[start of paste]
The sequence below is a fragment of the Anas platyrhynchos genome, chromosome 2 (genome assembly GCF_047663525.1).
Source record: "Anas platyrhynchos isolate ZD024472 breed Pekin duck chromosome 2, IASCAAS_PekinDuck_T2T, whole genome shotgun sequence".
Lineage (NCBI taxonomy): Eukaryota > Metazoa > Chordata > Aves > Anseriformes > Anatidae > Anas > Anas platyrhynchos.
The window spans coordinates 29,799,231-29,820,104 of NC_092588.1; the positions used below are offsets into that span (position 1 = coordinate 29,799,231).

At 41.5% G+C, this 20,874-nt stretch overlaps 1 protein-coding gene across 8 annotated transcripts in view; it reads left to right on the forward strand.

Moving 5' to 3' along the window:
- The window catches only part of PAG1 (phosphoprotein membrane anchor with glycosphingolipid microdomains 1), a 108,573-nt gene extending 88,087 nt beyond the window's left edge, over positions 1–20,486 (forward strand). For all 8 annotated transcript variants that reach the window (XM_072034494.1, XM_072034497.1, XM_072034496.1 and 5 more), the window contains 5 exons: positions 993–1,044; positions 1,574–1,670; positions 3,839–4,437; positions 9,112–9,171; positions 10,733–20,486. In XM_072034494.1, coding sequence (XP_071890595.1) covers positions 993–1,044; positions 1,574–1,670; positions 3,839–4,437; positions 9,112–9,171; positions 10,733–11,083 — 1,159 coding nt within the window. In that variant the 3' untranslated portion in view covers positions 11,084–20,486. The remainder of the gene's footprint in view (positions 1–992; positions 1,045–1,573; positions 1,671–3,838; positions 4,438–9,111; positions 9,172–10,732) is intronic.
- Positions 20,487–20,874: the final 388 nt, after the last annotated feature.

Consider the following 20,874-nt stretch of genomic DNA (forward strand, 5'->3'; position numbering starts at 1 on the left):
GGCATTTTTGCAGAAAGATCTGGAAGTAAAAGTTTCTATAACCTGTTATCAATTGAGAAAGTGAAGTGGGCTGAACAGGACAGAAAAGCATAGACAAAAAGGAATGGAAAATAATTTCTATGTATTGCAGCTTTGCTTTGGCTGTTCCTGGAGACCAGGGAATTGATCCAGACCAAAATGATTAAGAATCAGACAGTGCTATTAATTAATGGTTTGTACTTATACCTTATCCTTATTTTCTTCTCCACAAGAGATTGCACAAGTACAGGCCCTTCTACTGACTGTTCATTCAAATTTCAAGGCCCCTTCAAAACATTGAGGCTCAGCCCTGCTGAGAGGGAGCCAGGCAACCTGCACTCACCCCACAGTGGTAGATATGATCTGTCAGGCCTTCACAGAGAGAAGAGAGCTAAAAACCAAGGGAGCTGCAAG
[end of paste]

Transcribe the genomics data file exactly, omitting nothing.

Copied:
The sequence below is a fragment of the Anas platyrhynchos genome, chromosome 2 (genome assembly GCF_047663525.1).
Source record: "Anas platyrhynchos isolate ZD024472 breed Pekin duck chromosome 2, IASCAAS_PekinDuck_T2T, whole genome shotgun sequence".
Lineage (NCBI taxonomy): Eukaryota > Metazoa > Chordata > Aves > Anseriformes > Anatidae > Anas > Anas platyrhynchos.
The window spans coordinates 29,799,231-29,820,104 of NC_092588.1; the positions used below are offsets into that span (position 1 = coordinate 29,799,231).

At 41.5% G+C, this 20,874-nt stretch overlaps 1 protein-coding gene across 8 annotated transcripts in view; it reads left to right on the forward strand.

Moving 5' to 3' along the window:
- The window catches only part of PAG1 (phosphoprotein membrane anchor with glycosphingolipid microdomains 1), a 108,573-nt gene extending 88,087 nt beyond the window's left edge, over positions 1–20,486 (forward strand). For all 8 annotated transcript variants that reach the window (XM_072034494.1, XM_072034497.1, XM_072034496.1 and 5 more), the window contains 5 exons: positions 993–1,044; positions 1,574–1,670; positions 3,839–4,437; positions 9,112–9,171; positions 10,733–20,486. In XM_072034494.1, coding sequence (XP_071890595.1) covers positions 993–1,044; positions 1,574–1,670; positions 3,839–4,437; positions 9,112–9,171; positions 10,733–11,083 — 1,159 coding nt within the window. In that variant the 3' untranslated portion in view covers positions 11,084–20,486. The remainder of the gene's footprint in view (positions 1–992; positions 1,045–1,573; positions 1,671–3,838; positions 4,438–9,111; positions 9,172–10,732) is intronic.
- Positions 20,487–20,874: the final 388 nt, after the last annotated feature.

Consider the following 20,874-nt stretch of genomic DNA (forward strand, 5'->3'; position numbering starts at 1 on the left):
GGCATTTTTGCAGAAAGATCTGGAAGTAAAAGTTTCTATAACCTGTTATCAATTGAGAAAGTGAAGTGGGCTGAACAGGACAGAAAAGCATAGACAAAAAGGAATGGAAAATAATTTCTATGTATTGCAGCTTTGCTTTGGCTGTTCCTGGAGACCAGGGAATTGATCCAGACCAAAATGATTAAGAATCAGACAGTGCTATTAATTAATGGTTTGTACTTATACCTTATCCTTATTTTCTTCTCCACAAGAGATTGCACAAGTACAGGCCCTTCTACTGACTGTTCATTCAAATTTCAAGGCCCCTTCAAAACATTGAGGCTCAGCCCTGCTGAGAGGGAGCCAGGCAACCTGCACTCACCCCACAGTGGTAGATATGATCTGTCAGGCCTTCACAGAGAGAAGAGAGCTAAAAACCAAGGGAGCTGCAAG